According to Dealogic, 102 outbound Chinese transactions have been announced to date worth USD 81.6 billion up from USD 11.2 billion for the same period last year…
Some of them have been truly momentous:
- Haier’s intention to acquire the GE Appliance business, a business which is steeped in American corporate history.
- ChemChina’s bid for Syngenta, the sheer size of which is eye popping at USD 48 billion.
- HNA Group’s bid for Ingram Micro, not so large but significant in terms of the learning it demonstrates from a Chinese perspective.
- Chongqing Casin Enterprise bid’s for the Chicago Stock Exchange. As an aside, bidding for public ‘infrastructure’ type assets always tends to create headlines…despite the relatively small nature of the asset.
The concept of Asian businesses acquiring Western ones is not new. Many of you will remember the arrival of Japanese corporates in Europe and the US in the 1980s and 1990s…and a similar, often protectionist reaction to the perceived loss of control of various prized assets. Similar to the Chicago Stock Exchange bid, the Japanese acquisition of the Rockefeller Center in 1989 was a bid which generated a public reaction and perhaps marked the height of Japanese ambition. I’m not expecting the same for China by the way.
So what’s different and unusual about the new acquirers?
- Speed. Unlike the Japanese corporate buyers, the ability for Chinese buyers to put together complex transactions, raise the capital, develop the strategy (which may still be quite limited), make a bid which stands up to regulatory scrutiny and the rules governing public listed entities and perhaps most importantly, appear credible is extraordinary.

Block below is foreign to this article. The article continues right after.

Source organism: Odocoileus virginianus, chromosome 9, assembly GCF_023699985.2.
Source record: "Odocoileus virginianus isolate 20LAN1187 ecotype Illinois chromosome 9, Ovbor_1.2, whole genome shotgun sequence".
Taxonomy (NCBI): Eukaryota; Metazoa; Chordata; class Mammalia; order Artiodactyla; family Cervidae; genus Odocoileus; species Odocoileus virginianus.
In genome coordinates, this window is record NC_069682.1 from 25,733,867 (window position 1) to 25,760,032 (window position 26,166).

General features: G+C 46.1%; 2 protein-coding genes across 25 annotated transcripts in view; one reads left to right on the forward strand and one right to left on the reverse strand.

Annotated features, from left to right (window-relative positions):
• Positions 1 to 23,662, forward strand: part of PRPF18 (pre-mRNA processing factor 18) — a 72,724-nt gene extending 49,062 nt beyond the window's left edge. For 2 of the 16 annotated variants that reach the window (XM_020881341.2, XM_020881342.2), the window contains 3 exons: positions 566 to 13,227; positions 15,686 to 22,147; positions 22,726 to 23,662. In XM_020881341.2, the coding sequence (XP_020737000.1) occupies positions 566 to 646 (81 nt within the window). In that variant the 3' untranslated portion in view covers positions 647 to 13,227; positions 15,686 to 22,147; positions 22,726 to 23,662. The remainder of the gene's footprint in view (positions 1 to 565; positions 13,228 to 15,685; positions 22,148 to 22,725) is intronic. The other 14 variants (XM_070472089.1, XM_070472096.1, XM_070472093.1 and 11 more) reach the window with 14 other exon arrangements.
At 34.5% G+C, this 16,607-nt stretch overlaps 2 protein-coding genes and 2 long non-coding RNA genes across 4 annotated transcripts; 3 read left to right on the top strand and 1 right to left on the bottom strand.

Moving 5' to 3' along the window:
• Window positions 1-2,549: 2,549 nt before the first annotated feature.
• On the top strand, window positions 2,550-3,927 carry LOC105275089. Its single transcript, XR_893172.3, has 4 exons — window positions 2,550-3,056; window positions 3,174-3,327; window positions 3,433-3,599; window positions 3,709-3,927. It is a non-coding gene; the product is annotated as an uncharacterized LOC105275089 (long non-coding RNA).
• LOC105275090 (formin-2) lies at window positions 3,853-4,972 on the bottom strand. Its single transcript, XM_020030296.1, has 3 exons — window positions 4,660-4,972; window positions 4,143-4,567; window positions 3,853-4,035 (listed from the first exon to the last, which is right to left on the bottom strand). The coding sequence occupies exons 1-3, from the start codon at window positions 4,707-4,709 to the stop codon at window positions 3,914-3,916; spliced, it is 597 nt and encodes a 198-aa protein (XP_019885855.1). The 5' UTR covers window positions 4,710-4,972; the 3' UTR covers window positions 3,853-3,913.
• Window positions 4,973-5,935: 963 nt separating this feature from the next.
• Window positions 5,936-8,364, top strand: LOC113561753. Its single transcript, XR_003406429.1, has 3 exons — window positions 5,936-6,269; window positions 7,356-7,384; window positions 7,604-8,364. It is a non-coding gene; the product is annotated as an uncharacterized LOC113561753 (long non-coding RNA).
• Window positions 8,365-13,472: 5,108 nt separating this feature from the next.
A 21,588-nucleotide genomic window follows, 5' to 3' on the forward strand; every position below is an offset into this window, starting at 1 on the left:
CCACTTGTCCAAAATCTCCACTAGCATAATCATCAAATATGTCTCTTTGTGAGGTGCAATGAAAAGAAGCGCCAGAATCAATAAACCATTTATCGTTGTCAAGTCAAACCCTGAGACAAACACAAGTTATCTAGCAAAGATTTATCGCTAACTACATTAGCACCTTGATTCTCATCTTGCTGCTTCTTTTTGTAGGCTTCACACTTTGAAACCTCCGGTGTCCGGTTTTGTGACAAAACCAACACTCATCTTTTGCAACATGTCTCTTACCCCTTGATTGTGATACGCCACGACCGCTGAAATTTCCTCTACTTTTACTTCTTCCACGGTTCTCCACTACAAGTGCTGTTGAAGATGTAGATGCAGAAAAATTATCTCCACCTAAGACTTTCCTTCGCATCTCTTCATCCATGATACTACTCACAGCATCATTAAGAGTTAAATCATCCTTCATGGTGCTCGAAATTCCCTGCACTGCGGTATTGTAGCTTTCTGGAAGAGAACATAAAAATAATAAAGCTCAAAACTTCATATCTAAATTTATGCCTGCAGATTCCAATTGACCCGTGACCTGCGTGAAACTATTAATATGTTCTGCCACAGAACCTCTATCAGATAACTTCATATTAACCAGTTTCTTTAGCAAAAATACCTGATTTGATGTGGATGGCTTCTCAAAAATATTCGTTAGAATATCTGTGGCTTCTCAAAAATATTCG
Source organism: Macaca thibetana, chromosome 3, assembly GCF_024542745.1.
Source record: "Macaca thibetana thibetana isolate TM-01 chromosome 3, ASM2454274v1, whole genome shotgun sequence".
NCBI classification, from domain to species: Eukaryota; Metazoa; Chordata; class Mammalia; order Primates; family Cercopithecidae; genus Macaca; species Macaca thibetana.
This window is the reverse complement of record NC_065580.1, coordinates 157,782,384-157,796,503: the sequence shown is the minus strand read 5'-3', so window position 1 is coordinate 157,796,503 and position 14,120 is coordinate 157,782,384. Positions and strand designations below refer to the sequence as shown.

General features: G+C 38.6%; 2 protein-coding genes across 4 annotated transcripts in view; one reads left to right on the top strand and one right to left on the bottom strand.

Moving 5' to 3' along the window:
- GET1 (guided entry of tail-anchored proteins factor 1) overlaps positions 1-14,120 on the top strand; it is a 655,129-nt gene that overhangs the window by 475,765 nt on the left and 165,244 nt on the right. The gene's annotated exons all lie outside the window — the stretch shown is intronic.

- Lack of dependence on ‘advisers’. With such of wave of M&A activity, the investment bankers / lawyers and accountants in the traditional centres of London and New York might have expected to be benefiting in terms of fees from what are still perceived as ‘unsophisticated’ buyers. In fact, the level of advisory activity is reasonable rather than stellar and the beneficiaries are those closest to the buyer…which should not be a surprise.
- No focus on cost synergies / ‘efficiencies’ / ‘right sizing’ or any other euphemism for head count reduction. There are clearly some ambitions with regard to products into China, top line growth and access to new markets, technology and IP.
- No change in leadership. With very few exceptions, the existing leadership structure remains in place. M&A China style appears to be a non-contact sport.
What can the acquired businesses expect from their new owners? It is early days, each company will have it’s own characteristics and I’m keen to hear your comments on this, but I would expect some of the following:
- An informal governance structure which exists to make decisions quickly. Generate a new idea or a new product? Find a way of improving operational efficiency? Communicate through the right channels and you’ll get a decision. Finding the ‘magic hand’ is one of the challenges in any initiative going forward.
- An instinctive closeness to the customer. Feedback is highly prized and forms a critical part of strategy development.
- More listening, less talking! At the heart of every interaction is a respect for the individual and their personal competence and experience. Chinese buyers who enter the European or US market are painfully aware of what they don’t know and will see this first and foremost as an opportunity to learn.